Translation, Migration, & Gender in the Americas, the Transatlantic, & the Transpacific
5-8 Jul 2017 Bordeaux (France)

Participants > Panelists > Whelan-Stewart Wendy

Thursday 6
D5- Border Crossings in Willa Cather’s Writings
Isabel Maria Fernandes Alves (UTAD, Portugal)
› 14:15 - 14:30 (15min)
› J010
Breastfeeding out West: Willa Cather's Mrs. Templeton in ‘Old Mrs. Harris'
Wendy Whelan-Stewart  1  
1 : McNeese State University

In “Willa Cather's Condition,” Nadeane Trowse concludes her examination of Cather's ineffectual doctors by arguing that their best achievements are in nursing—not healing--their ailing patients: “Cather privileges nurturing, nursing over all medico-scientific activity.” The act of nursing also figures in Cather beyond its medicalized sense. In fact, I would like to extend the discussion of nursing to include the term's secondary meaning—nursing as breastfeeding. Cather often embeds the nursing (or breastfeeding) mother in her work as a symbol for communal relief and wistful healing. Yet, the nursing mother gets her fullest treatment in “Old Mrs. Harris,” a Cather story noteworthy for the narrative's shifting between various women's points of view.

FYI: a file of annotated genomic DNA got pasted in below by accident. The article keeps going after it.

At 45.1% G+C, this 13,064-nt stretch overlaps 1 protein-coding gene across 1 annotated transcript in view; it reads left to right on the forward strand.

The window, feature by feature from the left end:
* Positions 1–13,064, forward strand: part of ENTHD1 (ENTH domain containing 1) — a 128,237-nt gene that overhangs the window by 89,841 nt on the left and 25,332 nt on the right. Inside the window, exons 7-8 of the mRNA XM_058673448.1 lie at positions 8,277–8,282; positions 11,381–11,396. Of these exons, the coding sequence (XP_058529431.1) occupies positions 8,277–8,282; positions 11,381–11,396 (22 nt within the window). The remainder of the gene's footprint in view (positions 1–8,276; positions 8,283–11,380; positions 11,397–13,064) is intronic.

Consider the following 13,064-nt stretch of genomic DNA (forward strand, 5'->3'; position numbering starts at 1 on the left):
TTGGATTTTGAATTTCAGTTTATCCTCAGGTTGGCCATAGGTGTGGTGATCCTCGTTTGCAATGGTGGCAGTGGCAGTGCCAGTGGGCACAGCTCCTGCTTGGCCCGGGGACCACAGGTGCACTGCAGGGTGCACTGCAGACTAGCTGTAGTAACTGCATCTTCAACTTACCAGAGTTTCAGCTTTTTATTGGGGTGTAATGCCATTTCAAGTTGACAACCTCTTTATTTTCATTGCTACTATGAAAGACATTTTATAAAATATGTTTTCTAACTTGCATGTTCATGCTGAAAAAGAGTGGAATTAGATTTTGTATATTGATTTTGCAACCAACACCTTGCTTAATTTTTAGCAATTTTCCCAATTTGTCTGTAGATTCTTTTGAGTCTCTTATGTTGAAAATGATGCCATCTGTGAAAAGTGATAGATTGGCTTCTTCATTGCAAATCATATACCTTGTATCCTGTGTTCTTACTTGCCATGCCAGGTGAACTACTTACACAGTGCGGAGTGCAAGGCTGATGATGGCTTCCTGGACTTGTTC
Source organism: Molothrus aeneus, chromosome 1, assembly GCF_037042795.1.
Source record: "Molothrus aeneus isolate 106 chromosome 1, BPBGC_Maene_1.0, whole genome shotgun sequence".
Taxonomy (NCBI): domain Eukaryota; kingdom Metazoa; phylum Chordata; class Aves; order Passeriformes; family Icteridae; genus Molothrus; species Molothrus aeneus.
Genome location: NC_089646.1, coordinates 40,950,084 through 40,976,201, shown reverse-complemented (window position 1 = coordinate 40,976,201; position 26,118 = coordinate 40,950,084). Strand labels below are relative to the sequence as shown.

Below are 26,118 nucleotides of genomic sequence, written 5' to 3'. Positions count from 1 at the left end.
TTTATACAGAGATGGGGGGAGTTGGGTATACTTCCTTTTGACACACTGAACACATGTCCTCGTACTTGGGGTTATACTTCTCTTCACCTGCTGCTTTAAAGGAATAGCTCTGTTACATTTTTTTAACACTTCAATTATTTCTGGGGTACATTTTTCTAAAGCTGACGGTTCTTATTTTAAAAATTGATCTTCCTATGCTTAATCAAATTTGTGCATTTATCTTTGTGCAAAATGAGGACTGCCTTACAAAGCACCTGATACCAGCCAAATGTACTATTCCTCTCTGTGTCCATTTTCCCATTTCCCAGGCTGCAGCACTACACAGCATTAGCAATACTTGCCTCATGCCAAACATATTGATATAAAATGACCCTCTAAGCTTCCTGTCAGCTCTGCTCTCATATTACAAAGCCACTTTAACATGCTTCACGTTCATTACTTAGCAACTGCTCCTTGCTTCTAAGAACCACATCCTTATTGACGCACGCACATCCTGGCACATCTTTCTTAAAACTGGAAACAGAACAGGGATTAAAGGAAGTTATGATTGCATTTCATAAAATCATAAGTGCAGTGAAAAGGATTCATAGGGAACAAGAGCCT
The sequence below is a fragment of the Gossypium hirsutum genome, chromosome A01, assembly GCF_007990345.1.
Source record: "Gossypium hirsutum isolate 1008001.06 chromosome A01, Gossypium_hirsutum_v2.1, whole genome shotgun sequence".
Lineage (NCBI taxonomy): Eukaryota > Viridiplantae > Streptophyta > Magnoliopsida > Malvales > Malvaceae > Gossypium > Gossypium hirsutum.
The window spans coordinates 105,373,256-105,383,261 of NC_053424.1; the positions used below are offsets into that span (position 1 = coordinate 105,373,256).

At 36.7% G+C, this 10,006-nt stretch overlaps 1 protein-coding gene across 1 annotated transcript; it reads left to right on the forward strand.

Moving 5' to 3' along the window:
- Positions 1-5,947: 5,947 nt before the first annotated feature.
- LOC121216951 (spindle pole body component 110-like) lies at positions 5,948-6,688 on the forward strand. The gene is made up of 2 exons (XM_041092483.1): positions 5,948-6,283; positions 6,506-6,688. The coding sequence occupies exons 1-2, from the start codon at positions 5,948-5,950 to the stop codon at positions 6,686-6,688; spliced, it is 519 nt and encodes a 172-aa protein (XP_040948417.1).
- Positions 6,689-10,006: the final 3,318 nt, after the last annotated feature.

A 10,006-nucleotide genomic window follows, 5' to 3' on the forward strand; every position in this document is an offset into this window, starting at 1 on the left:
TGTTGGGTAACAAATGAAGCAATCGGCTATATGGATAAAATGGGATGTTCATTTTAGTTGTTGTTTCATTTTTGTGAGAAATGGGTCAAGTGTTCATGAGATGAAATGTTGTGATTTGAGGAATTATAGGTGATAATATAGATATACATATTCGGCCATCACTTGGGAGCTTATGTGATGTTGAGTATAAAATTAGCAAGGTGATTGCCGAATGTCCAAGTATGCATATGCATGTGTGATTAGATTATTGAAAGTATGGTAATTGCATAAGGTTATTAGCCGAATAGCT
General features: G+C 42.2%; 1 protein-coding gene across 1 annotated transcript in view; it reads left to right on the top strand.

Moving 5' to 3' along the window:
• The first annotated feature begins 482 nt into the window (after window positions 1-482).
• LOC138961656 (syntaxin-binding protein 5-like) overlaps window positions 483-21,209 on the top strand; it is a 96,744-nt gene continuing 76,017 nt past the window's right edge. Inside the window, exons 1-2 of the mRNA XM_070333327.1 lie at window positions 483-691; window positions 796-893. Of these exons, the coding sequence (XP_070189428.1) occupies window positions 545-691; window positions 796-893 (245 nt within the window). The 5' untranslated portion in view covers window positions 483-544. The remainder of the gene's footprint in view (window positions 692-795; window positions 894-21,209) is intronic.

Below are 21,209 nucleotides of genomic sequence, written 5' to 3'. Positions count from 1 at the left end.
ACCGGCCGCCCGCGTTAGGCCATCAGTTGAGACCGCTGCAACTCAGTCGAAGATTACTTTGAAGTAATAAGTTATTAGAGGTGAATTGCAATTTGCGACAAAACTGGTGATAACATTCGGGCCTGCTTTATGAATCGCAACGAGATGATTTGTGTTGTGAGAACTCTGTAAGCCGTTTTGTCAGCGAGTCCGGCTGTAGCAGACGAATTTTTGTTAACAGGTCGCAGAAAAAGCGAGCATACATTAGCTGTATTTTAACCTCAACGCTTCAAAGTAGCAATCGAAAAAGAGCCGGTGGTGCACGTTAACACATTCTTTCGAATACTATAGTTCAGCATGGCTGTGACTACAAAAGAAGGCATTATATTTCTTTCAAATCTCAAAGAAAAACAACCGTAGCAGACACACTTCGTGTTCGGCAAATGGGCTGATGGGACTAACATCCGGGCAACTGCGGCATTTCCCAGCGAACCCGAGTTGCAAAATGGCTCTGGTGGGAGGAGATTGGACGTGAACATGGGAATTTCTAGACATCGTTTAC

According to Kristeva, the woman who is with child is one who is expected to exchange her sexual desires (jouissance) for a union with, a love of, the child. (See Stabat Mater.) This cultural expectation is demonstrated in one of the most remarkable scenes in literature—the moment Mrs. Templeton invites her neighbor, the “foreign” Mrs. Rosen, into the parlor and nurses her child by the fire. Any tensions existing between women of different ages and different social and ethnic backgrounds evaporate. The nursing mother temporarily alleviates any cultural conflicts stirred by families migrating to the borderlands of nineteenth century Colorado. Yet, because the narrative also shows us Mrs. Templeton after she has weaned her baby and rediscovered other desires, Cather shows us the fraught relationships between neighboring women when breastfeeding is over. Cather gives us a fuller, more complete portrait of the way child-bearing women are made to operate in nineteenth-century Colorado.


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